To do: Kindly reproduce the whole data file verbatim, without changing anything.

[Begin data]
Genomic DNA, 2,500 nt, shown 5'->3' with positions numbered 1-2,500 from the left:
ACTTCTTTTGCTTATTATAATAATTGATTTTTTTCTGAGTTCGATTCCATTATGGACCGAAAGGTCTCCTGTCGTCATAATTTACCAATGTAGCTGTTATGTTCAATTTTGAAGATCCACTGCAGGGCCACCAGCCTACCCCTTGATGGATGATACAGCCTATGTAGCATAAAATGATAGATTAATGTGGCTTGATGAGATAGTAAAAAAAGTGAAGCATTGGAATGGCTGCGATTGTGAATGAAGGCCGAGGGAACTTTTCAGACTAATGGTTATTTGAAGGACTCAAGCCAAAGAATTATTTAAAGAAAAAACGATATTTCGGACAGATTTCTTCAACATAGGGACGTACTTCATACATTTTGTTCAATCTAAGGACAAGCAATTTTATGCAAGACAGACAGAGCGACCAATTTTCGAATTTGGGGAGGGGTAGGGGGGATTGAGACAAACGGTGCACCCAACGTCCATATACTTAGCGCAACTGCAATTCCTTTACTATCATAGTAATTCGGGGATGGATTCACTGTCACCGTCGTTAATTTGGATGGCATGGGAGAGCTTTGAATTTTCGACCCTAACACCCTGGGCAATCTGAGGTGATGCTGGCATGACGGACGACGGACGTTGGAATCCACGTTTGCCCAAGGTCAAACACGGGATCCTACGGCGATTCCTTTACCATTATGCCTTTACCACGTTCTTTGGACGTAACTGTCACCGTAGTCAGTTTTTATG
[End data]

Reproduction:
Genomic DNA, 2,500 nt, shown 5'->3' with positions numbered 1-2,500 from the left:
ACTTCTTTTGCTTATTATAATAATTGATTTTTTTCTGAGTTCGATTCCATTATGGACCGAAAGGTCTCCTGTCGTCATAATTTACCAATGTAGCTGTTATGTTCAATTTTGAAGATCCACTGCAGGGCCACCAGCCTACCCCTTGATGGATGATACAGCCTATGTAGCATAAAATGATAGATTAATGTGGCTTGATGAGATAGTAAAAAAAGTGAAGCATTGGAATGGCTGCGATTGTGAATGAAGGCCGAGGGAACTTTTCAGACTAATGGTTATTTGAAGGACTCAAGCCAAAGAATTATTTAAAGAAAAAACGATATTTCGGACAGATTTCTTCAACATAGGGACGTACTTCATACATTTTGTTCAATCTAAGGACAAGCAATTTTATGCAAGACAGACAGAGCGACCAATTTTCGAATTTGGGGAGGGGTAGGGGGGATTGAGACAAACGGTGCACCCAACGTCCATATACTTAGCGCAACTGCAATTCCTTTACTATCATAGTAATTCGGGGATGGATTCACTGTCACCGTCGTTAATTTGGATGGCATGGGAGAGCTTTGAATTTTCGACCCTAACACCCTGGGCAATCTGAGGTGATGCTGGCATGACGGACGACGGACGTTGGAATCCACGTTTGCCCAAGGTCAAACACGGGATCCTACGGCGATTCCTTTACCATTATGCCTTTACCACGTTCTTTGGACGTAACTGTCACCGTAGTCAGTTTTTATG